Director: Andy Muschietti
Starring: Jaeden Lieberher & Bill Skarsgård
Review Author: Shaun
Rating: 4.5/5 clown beers or whatever the hell Pennywise drinks!
27 years after the original cult classic mini-series, IT (1990), Andy Muschietti brings a re-imagining that takes The Losers Club as kids which were easily the best part of the mini-series and fleshes it out allowing for more content from the books whilst attempting to not overdo itself. I won’t lie, the failure of The Dark Tower made me a little paranoid on the success of IT, but from the moment we see the infamous Georgie and Pennywise scene, my paranoia was washed away like Georgie’s boat.
It has some of the best character development of any film this year. The kids in The Loser’s Club are all fantastic with each child given their own time to develop and to connect with the audience. I guarantee you’ll look at each of the kids and think to yourself that kid was me when I was younger. The way these kids speak to each other is so believable, the dialogue and interactions are exactly how you’d expect kids to talk to each other when their parents aren’t around, a lot of cursing and dark humour, especially from Richie. I’d love to go into each of the performances but it would take up all the review. In short, each of the child actors are just as good as each other, quite rare nowadays.
Bill Skarsgård as Pennywise has big shoes to fill after Tim Curry but manages to pull it off by being both terrifying and a little comical. However, if you haven’t seen anything about IT then don’t assume that Pennywise is just an evil clown as people who have read the book know there’s more to him than meets the eye. Fear is the dominant theme of the film and not only manages to highlight the kid’s personal fears, but also the fears of the real world. There are directions this film takes that are very surprising and completely unexpected. Many horror films with children tend to be very careful with their treatment. This film isn’t afraid to hurt these characters and put them in real danger. There’s a surprising amount of psychological scares and gore which makes the mini-series tame in comparison.
For very eagle-eyed observers, you may pick up one or two scenes that subtly address the fear of maturity. This new take on IT is about semiotic dreams, with visual imagery connected with puberty and developing adult thoughts. There is one scene where the character Beverly is buying pads. She is being very cautious and hiding this from others. this subtle scene sets the foundation for one of the biggest scares if the film which is some clever foreshadowing.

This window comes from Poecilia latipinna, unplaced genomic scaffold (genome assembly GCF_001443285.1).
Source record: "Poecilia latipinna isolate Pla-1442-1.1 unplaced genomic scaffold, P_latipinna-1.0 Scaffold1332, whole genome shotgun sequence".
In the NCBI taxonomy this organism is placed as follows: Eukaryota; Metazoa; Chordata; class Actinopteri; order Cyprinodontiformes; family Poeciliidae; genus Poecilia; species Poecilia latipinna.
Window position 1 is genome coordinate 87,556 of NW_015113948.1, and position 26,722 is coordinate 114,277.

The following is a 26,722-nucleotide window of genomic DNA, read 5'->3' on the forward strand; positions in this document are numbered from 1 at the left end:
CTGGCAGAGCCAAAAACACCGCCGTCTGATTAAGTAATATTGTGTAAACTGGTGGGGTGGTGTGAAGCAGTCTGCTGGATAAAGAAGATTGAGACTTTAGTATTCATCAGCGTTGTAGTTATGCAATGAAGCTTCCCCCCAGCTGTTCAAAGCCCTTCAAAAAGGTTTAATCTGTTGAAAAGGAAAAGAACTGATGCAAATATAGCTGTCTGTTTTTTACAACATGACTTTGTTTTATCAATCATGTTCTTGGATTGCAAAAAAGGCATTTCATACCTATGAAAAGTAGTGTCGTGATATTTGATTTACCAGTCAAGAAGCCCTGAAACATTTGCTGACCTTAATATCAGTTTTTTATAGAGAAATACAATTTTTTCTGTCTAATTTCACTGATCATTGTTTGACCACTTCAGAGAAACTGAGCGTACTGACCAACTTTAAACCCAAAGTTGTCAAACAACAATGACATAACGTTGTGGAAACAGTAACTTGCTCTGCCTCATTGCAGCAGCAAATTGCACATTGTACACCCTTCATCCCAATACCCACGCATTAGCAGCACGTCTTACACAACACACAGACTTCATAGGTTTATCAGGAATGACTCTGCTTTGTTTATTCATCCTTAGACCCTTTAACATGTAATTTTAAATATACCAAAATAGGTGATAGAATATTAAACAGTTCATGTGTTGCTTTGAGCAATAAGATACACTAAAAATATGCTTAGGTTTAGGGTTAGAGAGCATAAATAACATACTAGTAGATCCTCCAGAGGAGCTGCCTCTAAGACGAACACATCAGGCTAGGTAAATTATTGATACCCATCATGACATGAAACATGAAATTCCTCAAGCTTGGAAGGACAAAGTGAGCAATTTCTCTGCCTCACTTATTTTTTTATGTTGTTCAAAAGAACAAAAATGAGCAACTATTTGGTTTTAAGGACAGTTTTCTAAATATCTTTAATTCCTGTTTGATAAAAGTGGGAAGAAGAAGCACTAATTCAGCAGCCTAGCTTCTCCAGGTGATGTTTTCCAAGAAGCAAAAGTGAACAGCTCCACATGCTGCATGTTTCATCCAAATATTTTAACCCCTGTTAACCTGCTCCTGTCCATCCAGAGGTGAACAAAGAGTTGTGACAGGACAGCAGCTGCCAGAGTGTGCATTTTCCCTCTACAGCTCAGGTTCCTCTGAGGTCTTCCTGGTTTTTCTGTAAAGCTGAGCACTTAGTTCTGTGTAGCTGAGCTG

The Bullies, led by Henry are just as dangerous as Pennywise. While they pose a great threat, their bullying methods go from horsing around and then ramping up to psychotic levels. To me, their intimidation towards the kids was a bit too extreme. The sewers play a big part in the film and the sets are fantastic under the sparse lighting. Water shimmers on the sides of the sewers to create a tense atmosphere that makes you feel more claustrophobic watching the scenes unfold.
I look at directors like Stanley Kubrick and Rob Reiner who took the source material of King’s novels and made the scares unique and unsettling. Scares that still hold up to this day. Andy Muschietti has utilized a common trend among modern day horror films, with a few too many jump scares and irritatingly loud noises that feels unnecessary. They’re frightening for sure, but the tactics used are a little cheap. Instead, the scares are more unique and visually interesting as we see how Pennywise can take different forms and bend reality.
Pennywise is a haunting presence throughout the film. The only issue is determining exactly what kind of presence is where the film falls over itself. Is Pennywise a demon or some form of supernatural entity? We never truly get the answer. Those who have read the book will have a better understanding. There is a sense that the film is trying to capitalize on the success of Stranger Things. The film could have been set in any decade but the revival of 80’s pop culture was probably the defining influence here.
It’s not my job to recommend seeing a film, I am merely a man with a keyboard telling you his thoughts. However, IT being the most hyped horror film of the year, It definitely meets expectations and is a must-see. What people are going to like is how relatable the kids are, and the portrayal of Pennywise. IT may not be as unique as other Stephen King adaptations, but it is a strong contender for being one of the best.